Holiday Traditions

Written by Tim Murphy and Josh Tiaga.

Christmas trees, mistletoes, caroling, and leaving cookies for Santa are pretty common Christmas time practices in most households, but where and when did it all begin? What we take for granted this holiday season had to start somewhere. Christmas trees, for instance, where first used as decorations in 18th century Germany. Mid-19th century Americans found it an oddity when the first trees were displayed in Pennsylvania by German settlers. From then on, the tradition of decorating a tree in your home spread throughout the United States.

Have you ever wondered why people kiss under the mistletoe? Legend has it that if a couple kissed under the mistletoe, they would soon be married. This tradition started in 18th Century England. People beforehand used mistletoe as a Christmastime decoration, hanging it up on their ceiling and walls to display their green leaves and pearly white berries. Although it is unclear exactly when the tradition started, but pretty soon, the act of kissing under the mistletoe became a national and eventually international phenomenon.

One very popular German Christmas tradition is the advent calendar. Advent calendars are 25-day calendars that count down the days to Christmas from December 1st to the big day itself. Most advent calendars have pieces of chocolate behind the dates of the month. The first known advent calendars were hand-carved out of wood in Germany during the early 1850s. Before the calendar itself, people would mark a line with chalk leading up to Christmas Eve. Also some lit candles as a way of counting down to Christmas.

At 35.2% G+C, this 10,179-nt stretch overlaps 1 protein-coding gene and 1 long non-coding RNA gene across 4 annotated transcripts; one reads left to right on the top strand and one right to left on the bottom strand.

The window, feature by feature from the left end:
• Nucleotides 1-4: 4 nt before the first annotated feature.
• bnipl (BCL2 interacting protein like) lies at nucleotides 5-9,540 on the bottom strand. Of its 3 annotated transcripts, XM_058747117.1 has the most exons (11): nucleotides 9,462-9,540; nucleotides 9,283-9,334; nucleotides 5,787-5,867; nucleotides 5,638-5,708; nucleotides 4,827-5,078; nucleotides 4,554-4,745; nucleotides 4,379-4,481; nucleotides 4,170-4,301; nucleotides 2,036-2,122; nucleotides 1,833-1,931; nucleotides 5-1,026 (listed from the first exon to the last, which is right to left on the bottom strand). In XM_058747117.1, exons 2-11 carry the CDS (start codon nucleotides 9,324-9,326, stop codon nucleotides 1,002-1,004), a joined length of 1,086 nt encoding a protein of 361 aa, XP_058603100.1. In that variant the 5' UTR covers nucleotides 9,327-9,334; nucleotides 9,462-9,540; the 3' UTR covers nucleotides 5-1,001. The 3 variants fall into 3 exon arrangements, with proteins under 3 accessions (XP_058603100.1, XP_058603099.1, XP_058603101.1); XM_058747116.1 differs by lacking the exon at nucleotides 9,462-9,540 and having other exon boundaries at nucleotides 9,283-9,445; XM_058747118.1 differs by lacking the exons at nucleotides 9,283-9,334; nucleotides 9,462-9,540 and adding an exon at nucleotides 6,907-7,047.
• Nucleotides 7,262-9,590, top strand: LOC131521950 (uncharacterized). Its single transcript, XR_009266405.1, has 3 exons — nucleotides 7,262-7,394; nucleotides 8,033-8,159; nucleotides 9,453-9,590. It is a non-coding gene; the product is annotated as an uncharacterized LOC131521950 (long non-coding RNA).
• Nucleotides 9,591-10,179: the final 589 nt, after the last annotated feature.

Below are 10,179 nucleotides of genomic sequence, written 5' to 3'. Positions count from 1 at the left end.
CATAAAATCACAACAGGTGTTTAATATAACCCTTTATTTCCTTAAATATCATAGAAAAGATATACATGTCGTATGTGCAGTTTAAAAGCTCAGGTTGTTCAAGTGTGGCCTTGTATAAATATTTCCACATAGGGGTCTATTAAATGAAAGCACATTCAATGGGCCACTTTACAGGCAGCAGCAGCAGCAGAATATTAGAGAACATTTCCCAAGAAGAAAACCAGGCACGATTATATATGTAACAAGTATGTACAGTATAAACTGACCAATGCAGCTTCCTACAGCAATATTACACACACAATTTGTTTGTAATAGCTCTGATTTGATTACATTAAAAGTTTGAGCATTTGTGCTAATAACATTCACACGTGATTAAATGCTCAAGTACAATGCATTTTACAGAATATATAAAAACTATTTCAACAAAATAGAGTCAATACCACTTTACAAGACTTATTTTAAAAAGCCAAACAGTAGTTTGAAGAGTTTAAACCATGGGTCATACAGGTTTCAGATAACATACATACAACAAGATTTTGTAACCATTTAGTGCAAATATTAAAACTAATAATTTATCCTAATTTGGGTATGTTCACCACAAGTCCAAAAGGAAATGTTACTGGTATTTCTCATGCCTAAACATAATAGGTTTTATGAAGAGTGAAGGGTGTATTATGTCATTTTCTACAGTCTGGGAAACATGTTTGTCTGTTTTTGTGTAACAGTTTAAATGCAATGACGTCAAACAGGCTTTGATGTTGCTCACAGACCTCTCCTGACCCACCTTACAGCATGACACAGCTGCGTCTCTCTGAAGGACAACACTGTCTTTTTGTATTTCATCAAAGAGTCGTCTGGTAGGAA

Stringing up Christmas lights on your house is one of the most strenuous, yet most beautiful holiday traditions. It began around the 17th century when people decorated their trees with lights during the Christmas season. People were fascinated by the colorful decorations, so they decided to bring the color outside. Today, many people take part in this tradition with contests and displays during Christmastime; however some people choose to start in October. Outdoor Christmas lights bring joy and a competitive spirit to people everywhere.

You might as well admit it. Every once in a while, you catch yourself singing Christmas tunes. Originally Christmas carols began as pagan songs thousands of years ago. They were sung at winter solstice celebrations normally on the 22nd of December. The word carol actually means to dance or praise and sing. As time went on, the rhythms and songs became incorporated into Christmas songs. Actual door-to-door caroling didn’t become popular until the early 19th Century. Before then, beggars would sing on street corners for money or food. Soon, charities, churches, and other organizations began to sing to collect donations.